Trees of Minnesota: A Field Guide by Stan Tekiela

Trees of Minnesota

In his field guide Trees of Minnesota, Stan Tekiela describes all 93 species found in the state. Fact-filled information contains the particulars that you want to know, while full-page photographs provide the visual detail needed for accurate identification. Plus, Stan’s naturalist notes feature fascinating tidbits and facts. 

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Today we take a look at the European buckthorn tree, also called common buckthorn. Did you know that this tree has a gray bark with many horizontal white marks (lenticels) and scales, and tiny spines (thorns) in the forkings at the ends of twigs?

There are about 100 species of buckhorn trees and shrubs, 12 of which are native to the U.S. The tree’s leaves stay green well into November before falling, long after the leaves of other trees have dropped.

Buckthorn grows in thick stands, shading out native plants, making it undesirable. Considered a nuisance; many state and city agencies have programs to eliminate it from parks and woodlands.

Trees of Minnesota
Buckthorn tree bark
Trees of Minnesota
Buckthorn tree thorn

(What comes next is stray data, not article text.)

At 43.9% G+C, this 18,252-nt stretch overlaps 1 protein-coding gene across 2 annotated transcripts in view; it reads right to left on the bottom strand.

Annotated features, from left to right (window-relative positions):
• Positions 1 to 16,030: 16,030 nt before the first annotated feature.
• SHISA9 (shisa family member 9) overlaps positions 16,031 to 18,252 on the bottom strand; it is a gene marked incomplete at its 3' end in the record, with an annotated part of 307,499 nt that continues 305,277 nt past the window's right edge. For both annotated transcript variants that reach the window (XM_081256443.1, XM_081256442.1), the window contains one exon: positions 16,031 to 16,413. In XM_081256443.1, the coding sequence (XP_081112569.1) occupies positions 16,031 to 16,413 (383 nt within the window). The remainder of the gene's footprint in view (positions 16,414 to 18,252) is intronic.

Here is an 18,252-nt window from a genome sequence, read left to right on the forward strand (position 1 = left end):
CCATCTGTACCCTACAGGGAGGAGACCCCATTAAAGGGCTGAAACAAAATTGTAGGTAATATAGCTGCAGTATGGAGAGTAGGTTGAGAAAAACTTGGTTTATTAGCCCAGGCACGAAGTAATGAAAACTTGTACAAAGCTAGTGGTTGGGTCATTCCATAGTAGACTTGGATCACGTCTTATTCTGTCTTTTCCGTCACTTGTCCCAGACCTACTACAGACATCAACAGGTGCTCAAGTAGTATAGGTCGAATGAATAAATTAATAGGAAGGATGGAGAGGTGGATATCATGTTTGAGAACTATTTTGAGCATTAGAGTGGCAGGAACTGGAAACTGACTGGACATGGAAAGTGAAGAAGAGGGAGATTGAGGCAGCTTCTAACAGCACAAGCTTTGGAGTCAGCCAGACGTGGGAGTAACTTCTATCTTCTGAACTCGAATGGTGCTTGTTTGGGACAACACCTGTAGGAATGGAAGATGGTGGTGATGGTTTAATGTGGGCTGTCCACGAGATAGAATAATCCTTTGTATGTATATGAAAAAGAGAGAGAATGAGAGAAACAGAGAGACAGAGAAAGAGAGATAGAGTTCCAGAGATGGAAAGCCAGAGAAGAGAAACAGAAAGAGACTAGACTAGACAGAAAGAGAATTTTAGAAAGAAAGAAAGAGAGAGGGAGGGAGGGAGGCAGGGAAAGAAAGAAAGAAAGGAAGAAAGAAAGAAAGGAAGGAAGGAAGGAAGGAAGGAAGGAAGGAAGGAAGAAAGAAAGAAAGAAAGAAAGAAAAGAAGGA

Trees of Minnesota
Buckthorn tree leaves

While the berries are not edible for humans, birds eat them in large quantities in the winter. They are one of the few berries available for birds returning in spring.

Minnesota Trees
Buckthorn tree flowers
Trees of Minnesota
Buckthorn tree berries

About the author: Naturalist, wildlife photographer, and writer Stan Tekiela is the author of more than 175 field guides, nature books, children’s books, wildlife audio CDs, puzzles, and playing cards, presenting many species of birds, mammals, reptiles, amphibians, trees, wildflowers, and cacti in the United States. With a Bachelor of Science degree in Natural History from the University of Minnesota and as an active professional naturalist for more than 25 years, Stan studies and photographs wildlife throughout the United States and Canada. He has received various national and regional awards for his books and photographs. 

Also a well-known columnist and radio personality, his syndicated column appears in more than 25 newspapers, and his wildlife programs are broadcast on a number of Midwest radio stations. 

You can follow Stan on Facebook and Twitteror contact him via his web page. Stan’s nationally syndicated NatureSmart Column appears in more than 25 cities spanning 5 states (Minnesota, Wisconsin, Michigan, Illinois, and Pennsylvania) and is circulated to more than 750,000 readers.

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Liliane Opsomer
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